SECOND WEALTH-TAX OFFICER v. N.V. IYER
[Citation -1987-LL-0203-3]

Citation 1987-LL-0203-3
Appellant Name SECOND WEALTH-TAX OFFICER
Respondent Name N.V. IYER
Court ITAT
Relevant Act Wealth-tax
Date of Order 03/02/1987
Assessment Year 1979-80
Judgment View Judgment
Keyword Tags system of accounting • valuation report • land reforms act • cross-objection • valuation date • credit balance • cash basis • net wealth • maharaja
Bot Summary: 1979-80 included in the assessee's net wealth his share of outstanding fees of Rs. 10,19,640 in respect of the Bombay firm and Rs. 73,560 in respect of the Ahmedabad firm. Assessee in the cross objection claims that nothing was includible in the assessee's net wealth on account of outstanding fees of the firm. M/s. Orr Dignan Co., which firm maintained its books on cash basis and the firm had outstanding fees due from its clients and the WTO had determined Basu share in the outstandings at Rs.2.50 lacs, with the AAC had directed WTO to determine assessee's share in the outstanding fees in accordance with the percentage determined by him and the Tribunal had upheld the AAC's order. Calcutta High Court categorically held in the above cited case that no income-tax was payable on the outstanding on the valuation date in view of the case system of accounting and therefore, no question of deducting income- tax liability from the outstanding fees would arise. Reverting to the aforesaid report as on 31st March, 1975, actuaries vide para 3(i) gave 5 per cent rebate in respect of outstanding fees on the ground that certain fees become irrecoverable. Departmental representative pointed out that C.C. Chokshi Co., was not a small firm of Chartered Accountants which but was a leading firm of Chartered Accountants which had as its clients leading business houses and therefore, there was no question of 5 per cent of the outstanding fees becoming bad. In the alternative, it was urged that the matter should be sent back to the WTO so that the assessee can lead evidence to show irrecoverability of 5 per cent of outstanding fees giving figures for the last 5 years. In view of the above discussion, we restore this matter to the file of WTO to examine the Acutary's report regarding items 3(i), namely irrecoverability of outstanding fees, 3(ii), namely, realisation period of outstanding fees and 3(v), namely, applicability of interest rate to the realisation period outstanding fees.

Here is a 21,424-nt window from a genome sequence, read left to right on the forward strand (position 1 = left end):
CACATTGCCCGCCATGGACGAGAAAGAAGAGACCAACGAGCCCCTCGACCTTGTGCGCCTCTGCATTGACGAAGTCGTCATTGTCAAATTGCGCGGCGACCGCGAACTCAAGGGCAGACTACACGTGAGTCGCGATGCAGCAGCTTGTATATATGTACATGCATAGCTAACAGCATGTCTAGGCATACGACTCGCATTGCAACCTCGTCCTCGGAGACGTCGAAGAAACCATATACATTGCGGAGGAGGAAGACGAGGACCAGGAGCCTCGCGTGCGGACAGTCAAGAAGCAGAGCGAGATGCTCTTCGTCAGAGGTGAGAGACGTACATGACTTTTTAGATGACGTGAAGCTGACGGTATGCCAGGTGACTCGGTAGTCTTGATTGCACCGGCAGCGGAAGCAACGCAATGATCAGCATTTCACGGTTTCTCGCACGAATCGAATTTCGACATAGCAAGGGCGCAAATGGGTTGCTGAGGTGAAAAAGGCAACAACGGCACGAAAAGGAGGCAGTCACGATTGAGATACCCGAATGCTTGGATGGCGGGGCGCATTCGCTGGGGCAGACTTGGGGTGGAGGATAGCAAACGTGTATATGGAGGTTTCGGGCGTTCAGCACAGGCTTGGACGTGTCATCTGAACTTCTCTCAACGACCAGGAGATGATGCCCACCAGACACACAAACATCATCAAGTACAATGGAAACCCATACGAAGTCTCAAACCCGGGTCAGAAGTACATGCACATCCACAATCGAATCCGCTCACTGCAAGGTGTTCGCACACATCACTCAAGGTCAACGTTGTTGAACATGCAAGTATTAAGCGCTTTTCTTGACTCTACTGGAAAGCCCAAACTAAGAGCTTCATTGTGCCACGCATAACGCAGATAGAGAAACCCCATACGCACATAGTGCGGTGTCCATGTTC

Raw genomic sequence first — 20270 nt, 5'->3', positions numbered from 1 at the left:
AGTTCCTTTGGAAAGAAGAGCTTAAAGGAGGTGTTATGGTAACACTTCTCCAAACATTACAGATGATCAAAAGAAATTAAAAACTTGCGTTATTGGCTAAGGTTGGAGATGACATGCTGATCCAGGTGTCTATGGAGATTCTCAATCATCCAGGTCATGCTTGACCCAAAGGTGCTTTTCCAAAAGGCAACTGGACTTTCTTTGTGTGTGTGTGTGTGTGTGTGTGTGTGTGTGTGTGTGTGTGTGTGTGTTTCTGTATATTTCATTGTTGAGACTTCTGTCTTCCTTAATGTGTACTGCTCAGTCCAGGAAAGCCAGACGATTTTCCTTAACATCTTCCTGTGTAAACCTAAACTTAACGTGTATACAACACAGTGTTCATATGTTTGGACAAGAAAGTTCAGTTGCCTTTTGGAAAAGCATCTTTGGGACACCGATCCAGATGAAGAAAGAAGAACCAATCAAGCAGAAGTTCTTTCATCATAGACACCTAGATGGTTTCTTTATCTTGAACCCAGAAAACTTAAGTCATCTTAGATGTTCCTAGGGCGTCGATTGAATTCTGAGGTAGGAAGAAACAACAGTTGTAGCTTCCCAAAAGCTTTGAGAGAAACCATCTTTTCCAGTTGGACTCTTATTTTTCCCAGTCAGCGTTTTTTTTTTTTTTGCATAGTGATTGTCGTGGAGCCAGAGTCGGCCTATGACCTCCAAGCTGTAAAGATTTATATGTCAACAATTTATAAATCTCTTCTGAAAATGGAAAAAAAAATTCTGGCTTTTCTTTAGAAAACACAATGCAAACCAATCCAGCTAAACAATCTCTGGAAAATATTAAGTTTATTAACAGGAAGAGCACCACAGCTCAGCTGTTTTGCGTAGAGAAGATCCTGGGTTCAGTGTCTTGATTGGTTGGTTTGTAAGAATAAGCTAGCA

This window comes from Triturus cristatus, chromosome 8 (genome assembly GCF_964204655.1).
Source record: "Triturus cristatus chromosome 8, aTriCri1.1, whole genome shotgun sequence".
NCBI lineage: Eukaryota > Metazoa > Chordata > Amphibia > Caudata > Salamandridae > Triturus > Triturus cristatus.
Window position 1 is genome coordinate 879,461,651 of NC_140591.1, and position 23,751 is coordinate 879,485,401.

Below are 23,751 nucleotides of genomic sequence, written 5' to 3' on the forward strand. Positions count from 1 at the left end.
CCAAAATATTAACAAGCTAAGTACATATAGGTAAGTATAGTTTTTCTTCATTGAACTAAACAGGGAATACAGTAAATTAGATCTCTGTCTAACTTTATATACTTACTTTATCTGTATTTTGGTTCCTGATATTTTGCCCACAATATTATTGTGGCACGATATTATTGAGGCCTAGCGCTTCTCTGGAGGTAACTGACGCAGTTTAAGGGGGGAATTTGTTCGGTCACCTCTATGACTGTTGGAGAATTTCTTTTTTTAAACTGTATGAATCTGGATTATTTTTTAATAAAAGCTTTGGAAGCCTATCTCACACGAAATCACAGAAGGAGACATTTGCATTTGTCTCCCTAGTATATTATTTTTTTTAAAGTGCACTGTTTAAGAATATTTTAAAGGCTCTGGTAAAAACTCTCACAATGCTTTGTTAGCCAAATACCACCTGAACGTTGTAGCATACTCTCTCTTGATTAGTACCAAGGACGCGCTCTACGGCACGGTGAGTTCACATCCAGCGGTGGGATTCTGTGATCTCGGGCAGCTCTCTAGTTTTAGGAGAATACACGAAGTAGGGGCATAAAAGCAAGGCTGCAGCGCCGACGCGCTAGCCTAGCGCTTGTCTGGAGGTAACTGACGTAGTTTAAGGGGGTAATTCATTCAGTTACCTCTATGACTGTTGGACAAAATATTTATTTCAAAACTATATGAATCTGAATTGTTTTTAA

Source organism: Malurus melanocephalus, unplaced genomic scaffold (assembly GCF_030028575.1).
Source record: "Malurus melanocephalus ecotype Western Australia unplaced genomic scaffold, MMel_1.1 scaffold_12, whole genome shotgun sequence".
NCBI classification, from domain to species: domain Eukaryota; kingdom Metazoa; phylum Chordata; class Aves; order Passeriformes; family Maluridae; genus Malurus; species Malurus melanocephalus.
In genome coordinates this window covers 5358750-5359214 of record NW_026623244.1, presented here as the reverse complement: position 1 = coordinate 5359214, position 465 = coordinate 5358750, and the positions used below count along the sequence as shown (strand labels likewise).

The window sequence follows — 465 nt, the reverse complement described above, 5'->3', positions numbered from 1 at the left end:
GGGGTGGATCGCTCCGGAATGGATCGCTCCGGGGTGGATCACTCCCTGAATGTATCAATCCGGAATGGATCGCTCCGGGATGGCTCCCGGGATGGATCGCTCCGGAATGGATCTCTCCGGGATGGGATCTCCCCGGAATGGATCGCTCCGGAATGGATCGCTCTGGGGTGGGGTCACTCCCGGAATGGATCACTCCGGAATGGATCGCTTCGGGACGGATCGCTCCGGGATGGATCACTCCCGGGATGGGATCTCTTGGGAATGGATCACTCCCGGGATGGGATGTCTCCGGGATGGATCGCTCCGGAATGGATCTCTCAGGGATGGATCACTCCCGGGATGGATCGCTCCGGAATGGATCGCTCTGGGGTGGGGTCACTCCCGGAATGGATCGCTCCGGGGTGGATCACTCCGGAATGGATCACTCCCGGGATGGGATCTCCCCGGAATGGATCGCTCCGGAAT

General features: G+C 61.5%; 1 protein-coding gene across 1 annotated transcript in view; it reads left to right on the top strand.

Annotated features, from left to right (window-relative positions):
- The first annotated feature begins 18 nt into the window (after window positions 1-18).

Assessee is partner with 17 per cent share in leading firm of chartered accountants styled 'C.C. Chokshi & Co., Bombay, and with 40 per cent share in firm in same name at Ahemedabad. WTO in making assessment for asst. year. 1979-80 (valuation dt. 31st March, 1979) included in assessee's net wealth his share of outstanding fees of Rs. 10,19,640 in respect of Bombay firm and Rs. 73,560 in respect of Ahmedabad firm. AAC has reduced this figure to Rs. 78,502 accepting valuation report of M/s. K.A. Pandit, Actuaries dt. 3rd Jan., 1983 in respect of Bombay firm. said actuaries had also valued assessee's share at Rs. 5,663 in respect of Ahmedabad firm but ACA's order is silent in respect of assessee's share from said Ahmedabad firm. Revenue's grievance is against AAC reducing assessee's share of outstanding fees from Rs. 10,93,200 to Rs. 78,502. Assessee in cross objection claims that nothing was includible in assessee's net wealth on account of outstanding fees of firm. We may first deal with assessee's claim objecting to includibility of his share in outstanding fees of firm. Diptikumar Basu vs. CWT (1976) 105 ITR 450 (Cal), which was approved by Supreme Court in CWT vs. Vysya Raju Badreenarayana Moorthy Raju (1985) 45 CTR (SC) 271: (1985) 152 ITR 454 (SC), is complete answer to assessee's case. Dipitkumar Base was partner in firm of solicitors. M/s. Orr Dignan & Co., which firm maintained its books on cash basis and firm had outstanding fees due from its clients and WTO had determined Basu share in outstandings at Rs..2.50 lacs, with AAC had directed WTO to determine assessee's share in outstanding fees in accordance with percentage determined by him and Tribunal had upheld AAC's order. High Court, while upholding Tribunal's order, rejected assessee's claim (which was made on similar lines as before us), namely, that partner might not remain in firm at time of realisation of outstandings. High Court held that WT Act, was concerned with net wealth of assessee on valuation date outstandings were assets and wealth of firm on valuation date and assessee was partner of firm on that date. Following said decision, we reject contention of assessee before us that as per partnership deed of C.C. Chokshi & Co., assessee partner is not entitled to any share in outstandings at time he retires from firm. next contention raised before us which is as per para 3(iv) of actuaries' report is regarding income-tax payable by firm on outstandings. Calcutta High Court categorically held in above cited case that no income-tax was payable on outstanding on valuation date in view of case system of accounting and therefore, no question of deducting income- tax liability from outstanding fees would arise. Same observations would apply to para 3(iv) of actuaries' report in respect of personal taxation of partners. We may now deal with remaining grounds in actuaries' report for scaling down outstanding fees as on 31st March, 1975 of Rs. 27,70,350 to Rs. 2,13,289. We may mention that aforesaid report dt. 18th Feb., 1980 has been followed by said actuaries for valuing outstanding fees as on 31st March, 1979 of Bombay firm of Rs. 59,97,881 to Rs. 4,61,776 and of Ahemedabad firm of Rs.18,39,992 to Rs. 1,41, 584 for assessment year under consideration. Reverting to aforesaid report as on 31st March, 1975, actuaries vide para 3(i) gave 5 per cent rebate in respect of outstanding fees on ground that certain fees become irrecoverable. Revenue's grievance (which would be common to all deductions allowed by actuaries) is that on details for scaling down outstanding fees is given by actuaries and AAC has not examined matter nor has he given any opportunity to WTO to examine these aspects and therefore AAC was not right to accept without any verification actuaries' report. ld. departmental representative pointed out that C.C. Chokshi & Co., was not small firm of Chartered Accountants which but was leading firm of Chartered Accountants which had as its clients leading business houses and therefore, there was no question of 5 per cent of outstanding fees becoming bad. In alternative, it was urged that matter should be sent back to WTO so that assessee can lead evidence to show irrecoverability of 5 per cent of outstanding fees giving figures for last 5 years. Revenue's grievance is same regarding para 3(ii) of actuaries' report that average realisation period of outstanding fees is two years. It is urged that big business houses would not take even month after bill is submitted to them, more so when Chartered Accountant' certificate on balance-sheet is essential. Here again, Revenue wanted matter to be restored to WTO to verify position on assessee furnishing required details for preceding 5 years. In para 3(iii), actuaries have reduced establishment costs of 51 per c e n t from receipts. Revenue rightly contends before us that establishment costs have already been debited in relevant P & L account which have been incurred for rendering services to clients and therefore, no establishment costs would be relevant for recovering outstanding debts. Shri P.A. Nair, partner, who appeared on behalf of assessee, conceded this position. Regarding para 3(iv) of actuaries report about registered firm's tax and para 3(iv) regarding partners' taxation, we already discussed above in para 5 that no deduction on this account is allowable in view of observations of Calcutta High Court in Diptikumar Basu (supra). In para 3(v), actuary had discounted by "18 per cent gross or 5 per cent net realisable outstanding fees. We have not been told difference between gross and net rates and what rate has finally been taken by acturary. We direct that bank rate prevailing as on 31st March, 1979 may be applied, after ascertaining average period for which outstanding fees would remain unpaid by clients. Shri P.A. Nair for assessee relied on CWT vs. Maharaja Kumar Kamal Singh (1984) 39 CTR (SC) 147: (1984) 146 ITR 202 (SC) and CWT vs. Raghubar Narain Singh (1984) 39 CTR (SC) 153: (1984) 146 ITR 228 (SC) where, dealing with compensation receivable under Bihar Land Reforms Act on Abolition of Zimandari, Supreme Court observed that discount should be given for hazards in process of execution of decrees and other factors which hazard, clog or jeopardy recovery of assets. We have already considered such factors while dealing with different item under which Actuary has allowed discounting of outstanding fees. In view of above discussion, we restore this matter to file of WTO to examine Acutary's report regarding items 3(i), namely irrecoverability of outstanding fees, 3(ii), namely, realisation period of outstanding fees and 3(v), namely, applicability of interest rate to realisation period outstanding fees. WTO will thereafter determine assessee's share of outstanding fees in light of our observations above. In result, Revenue's appeal is partly allowed. Assessee's cross-objection, so far as it deals with inclusion of outstanding fees, stands rejected. Assessee's objection regarding inclusion of credit balance in CDS account (which was not dealt by AAC) is also rejected following Tribunal (Special Bench) Bombay's decision in Smt. Sushilaben A. Mafatlal vs. WTO (1986) 26 TTJ (Bom) 67 (SB): (1986) 18 ITD 189 (Bom) (SB). In result, cross objection is rejected. *** SECOND WEALTH-TAX OFFICER v. N.V. IYER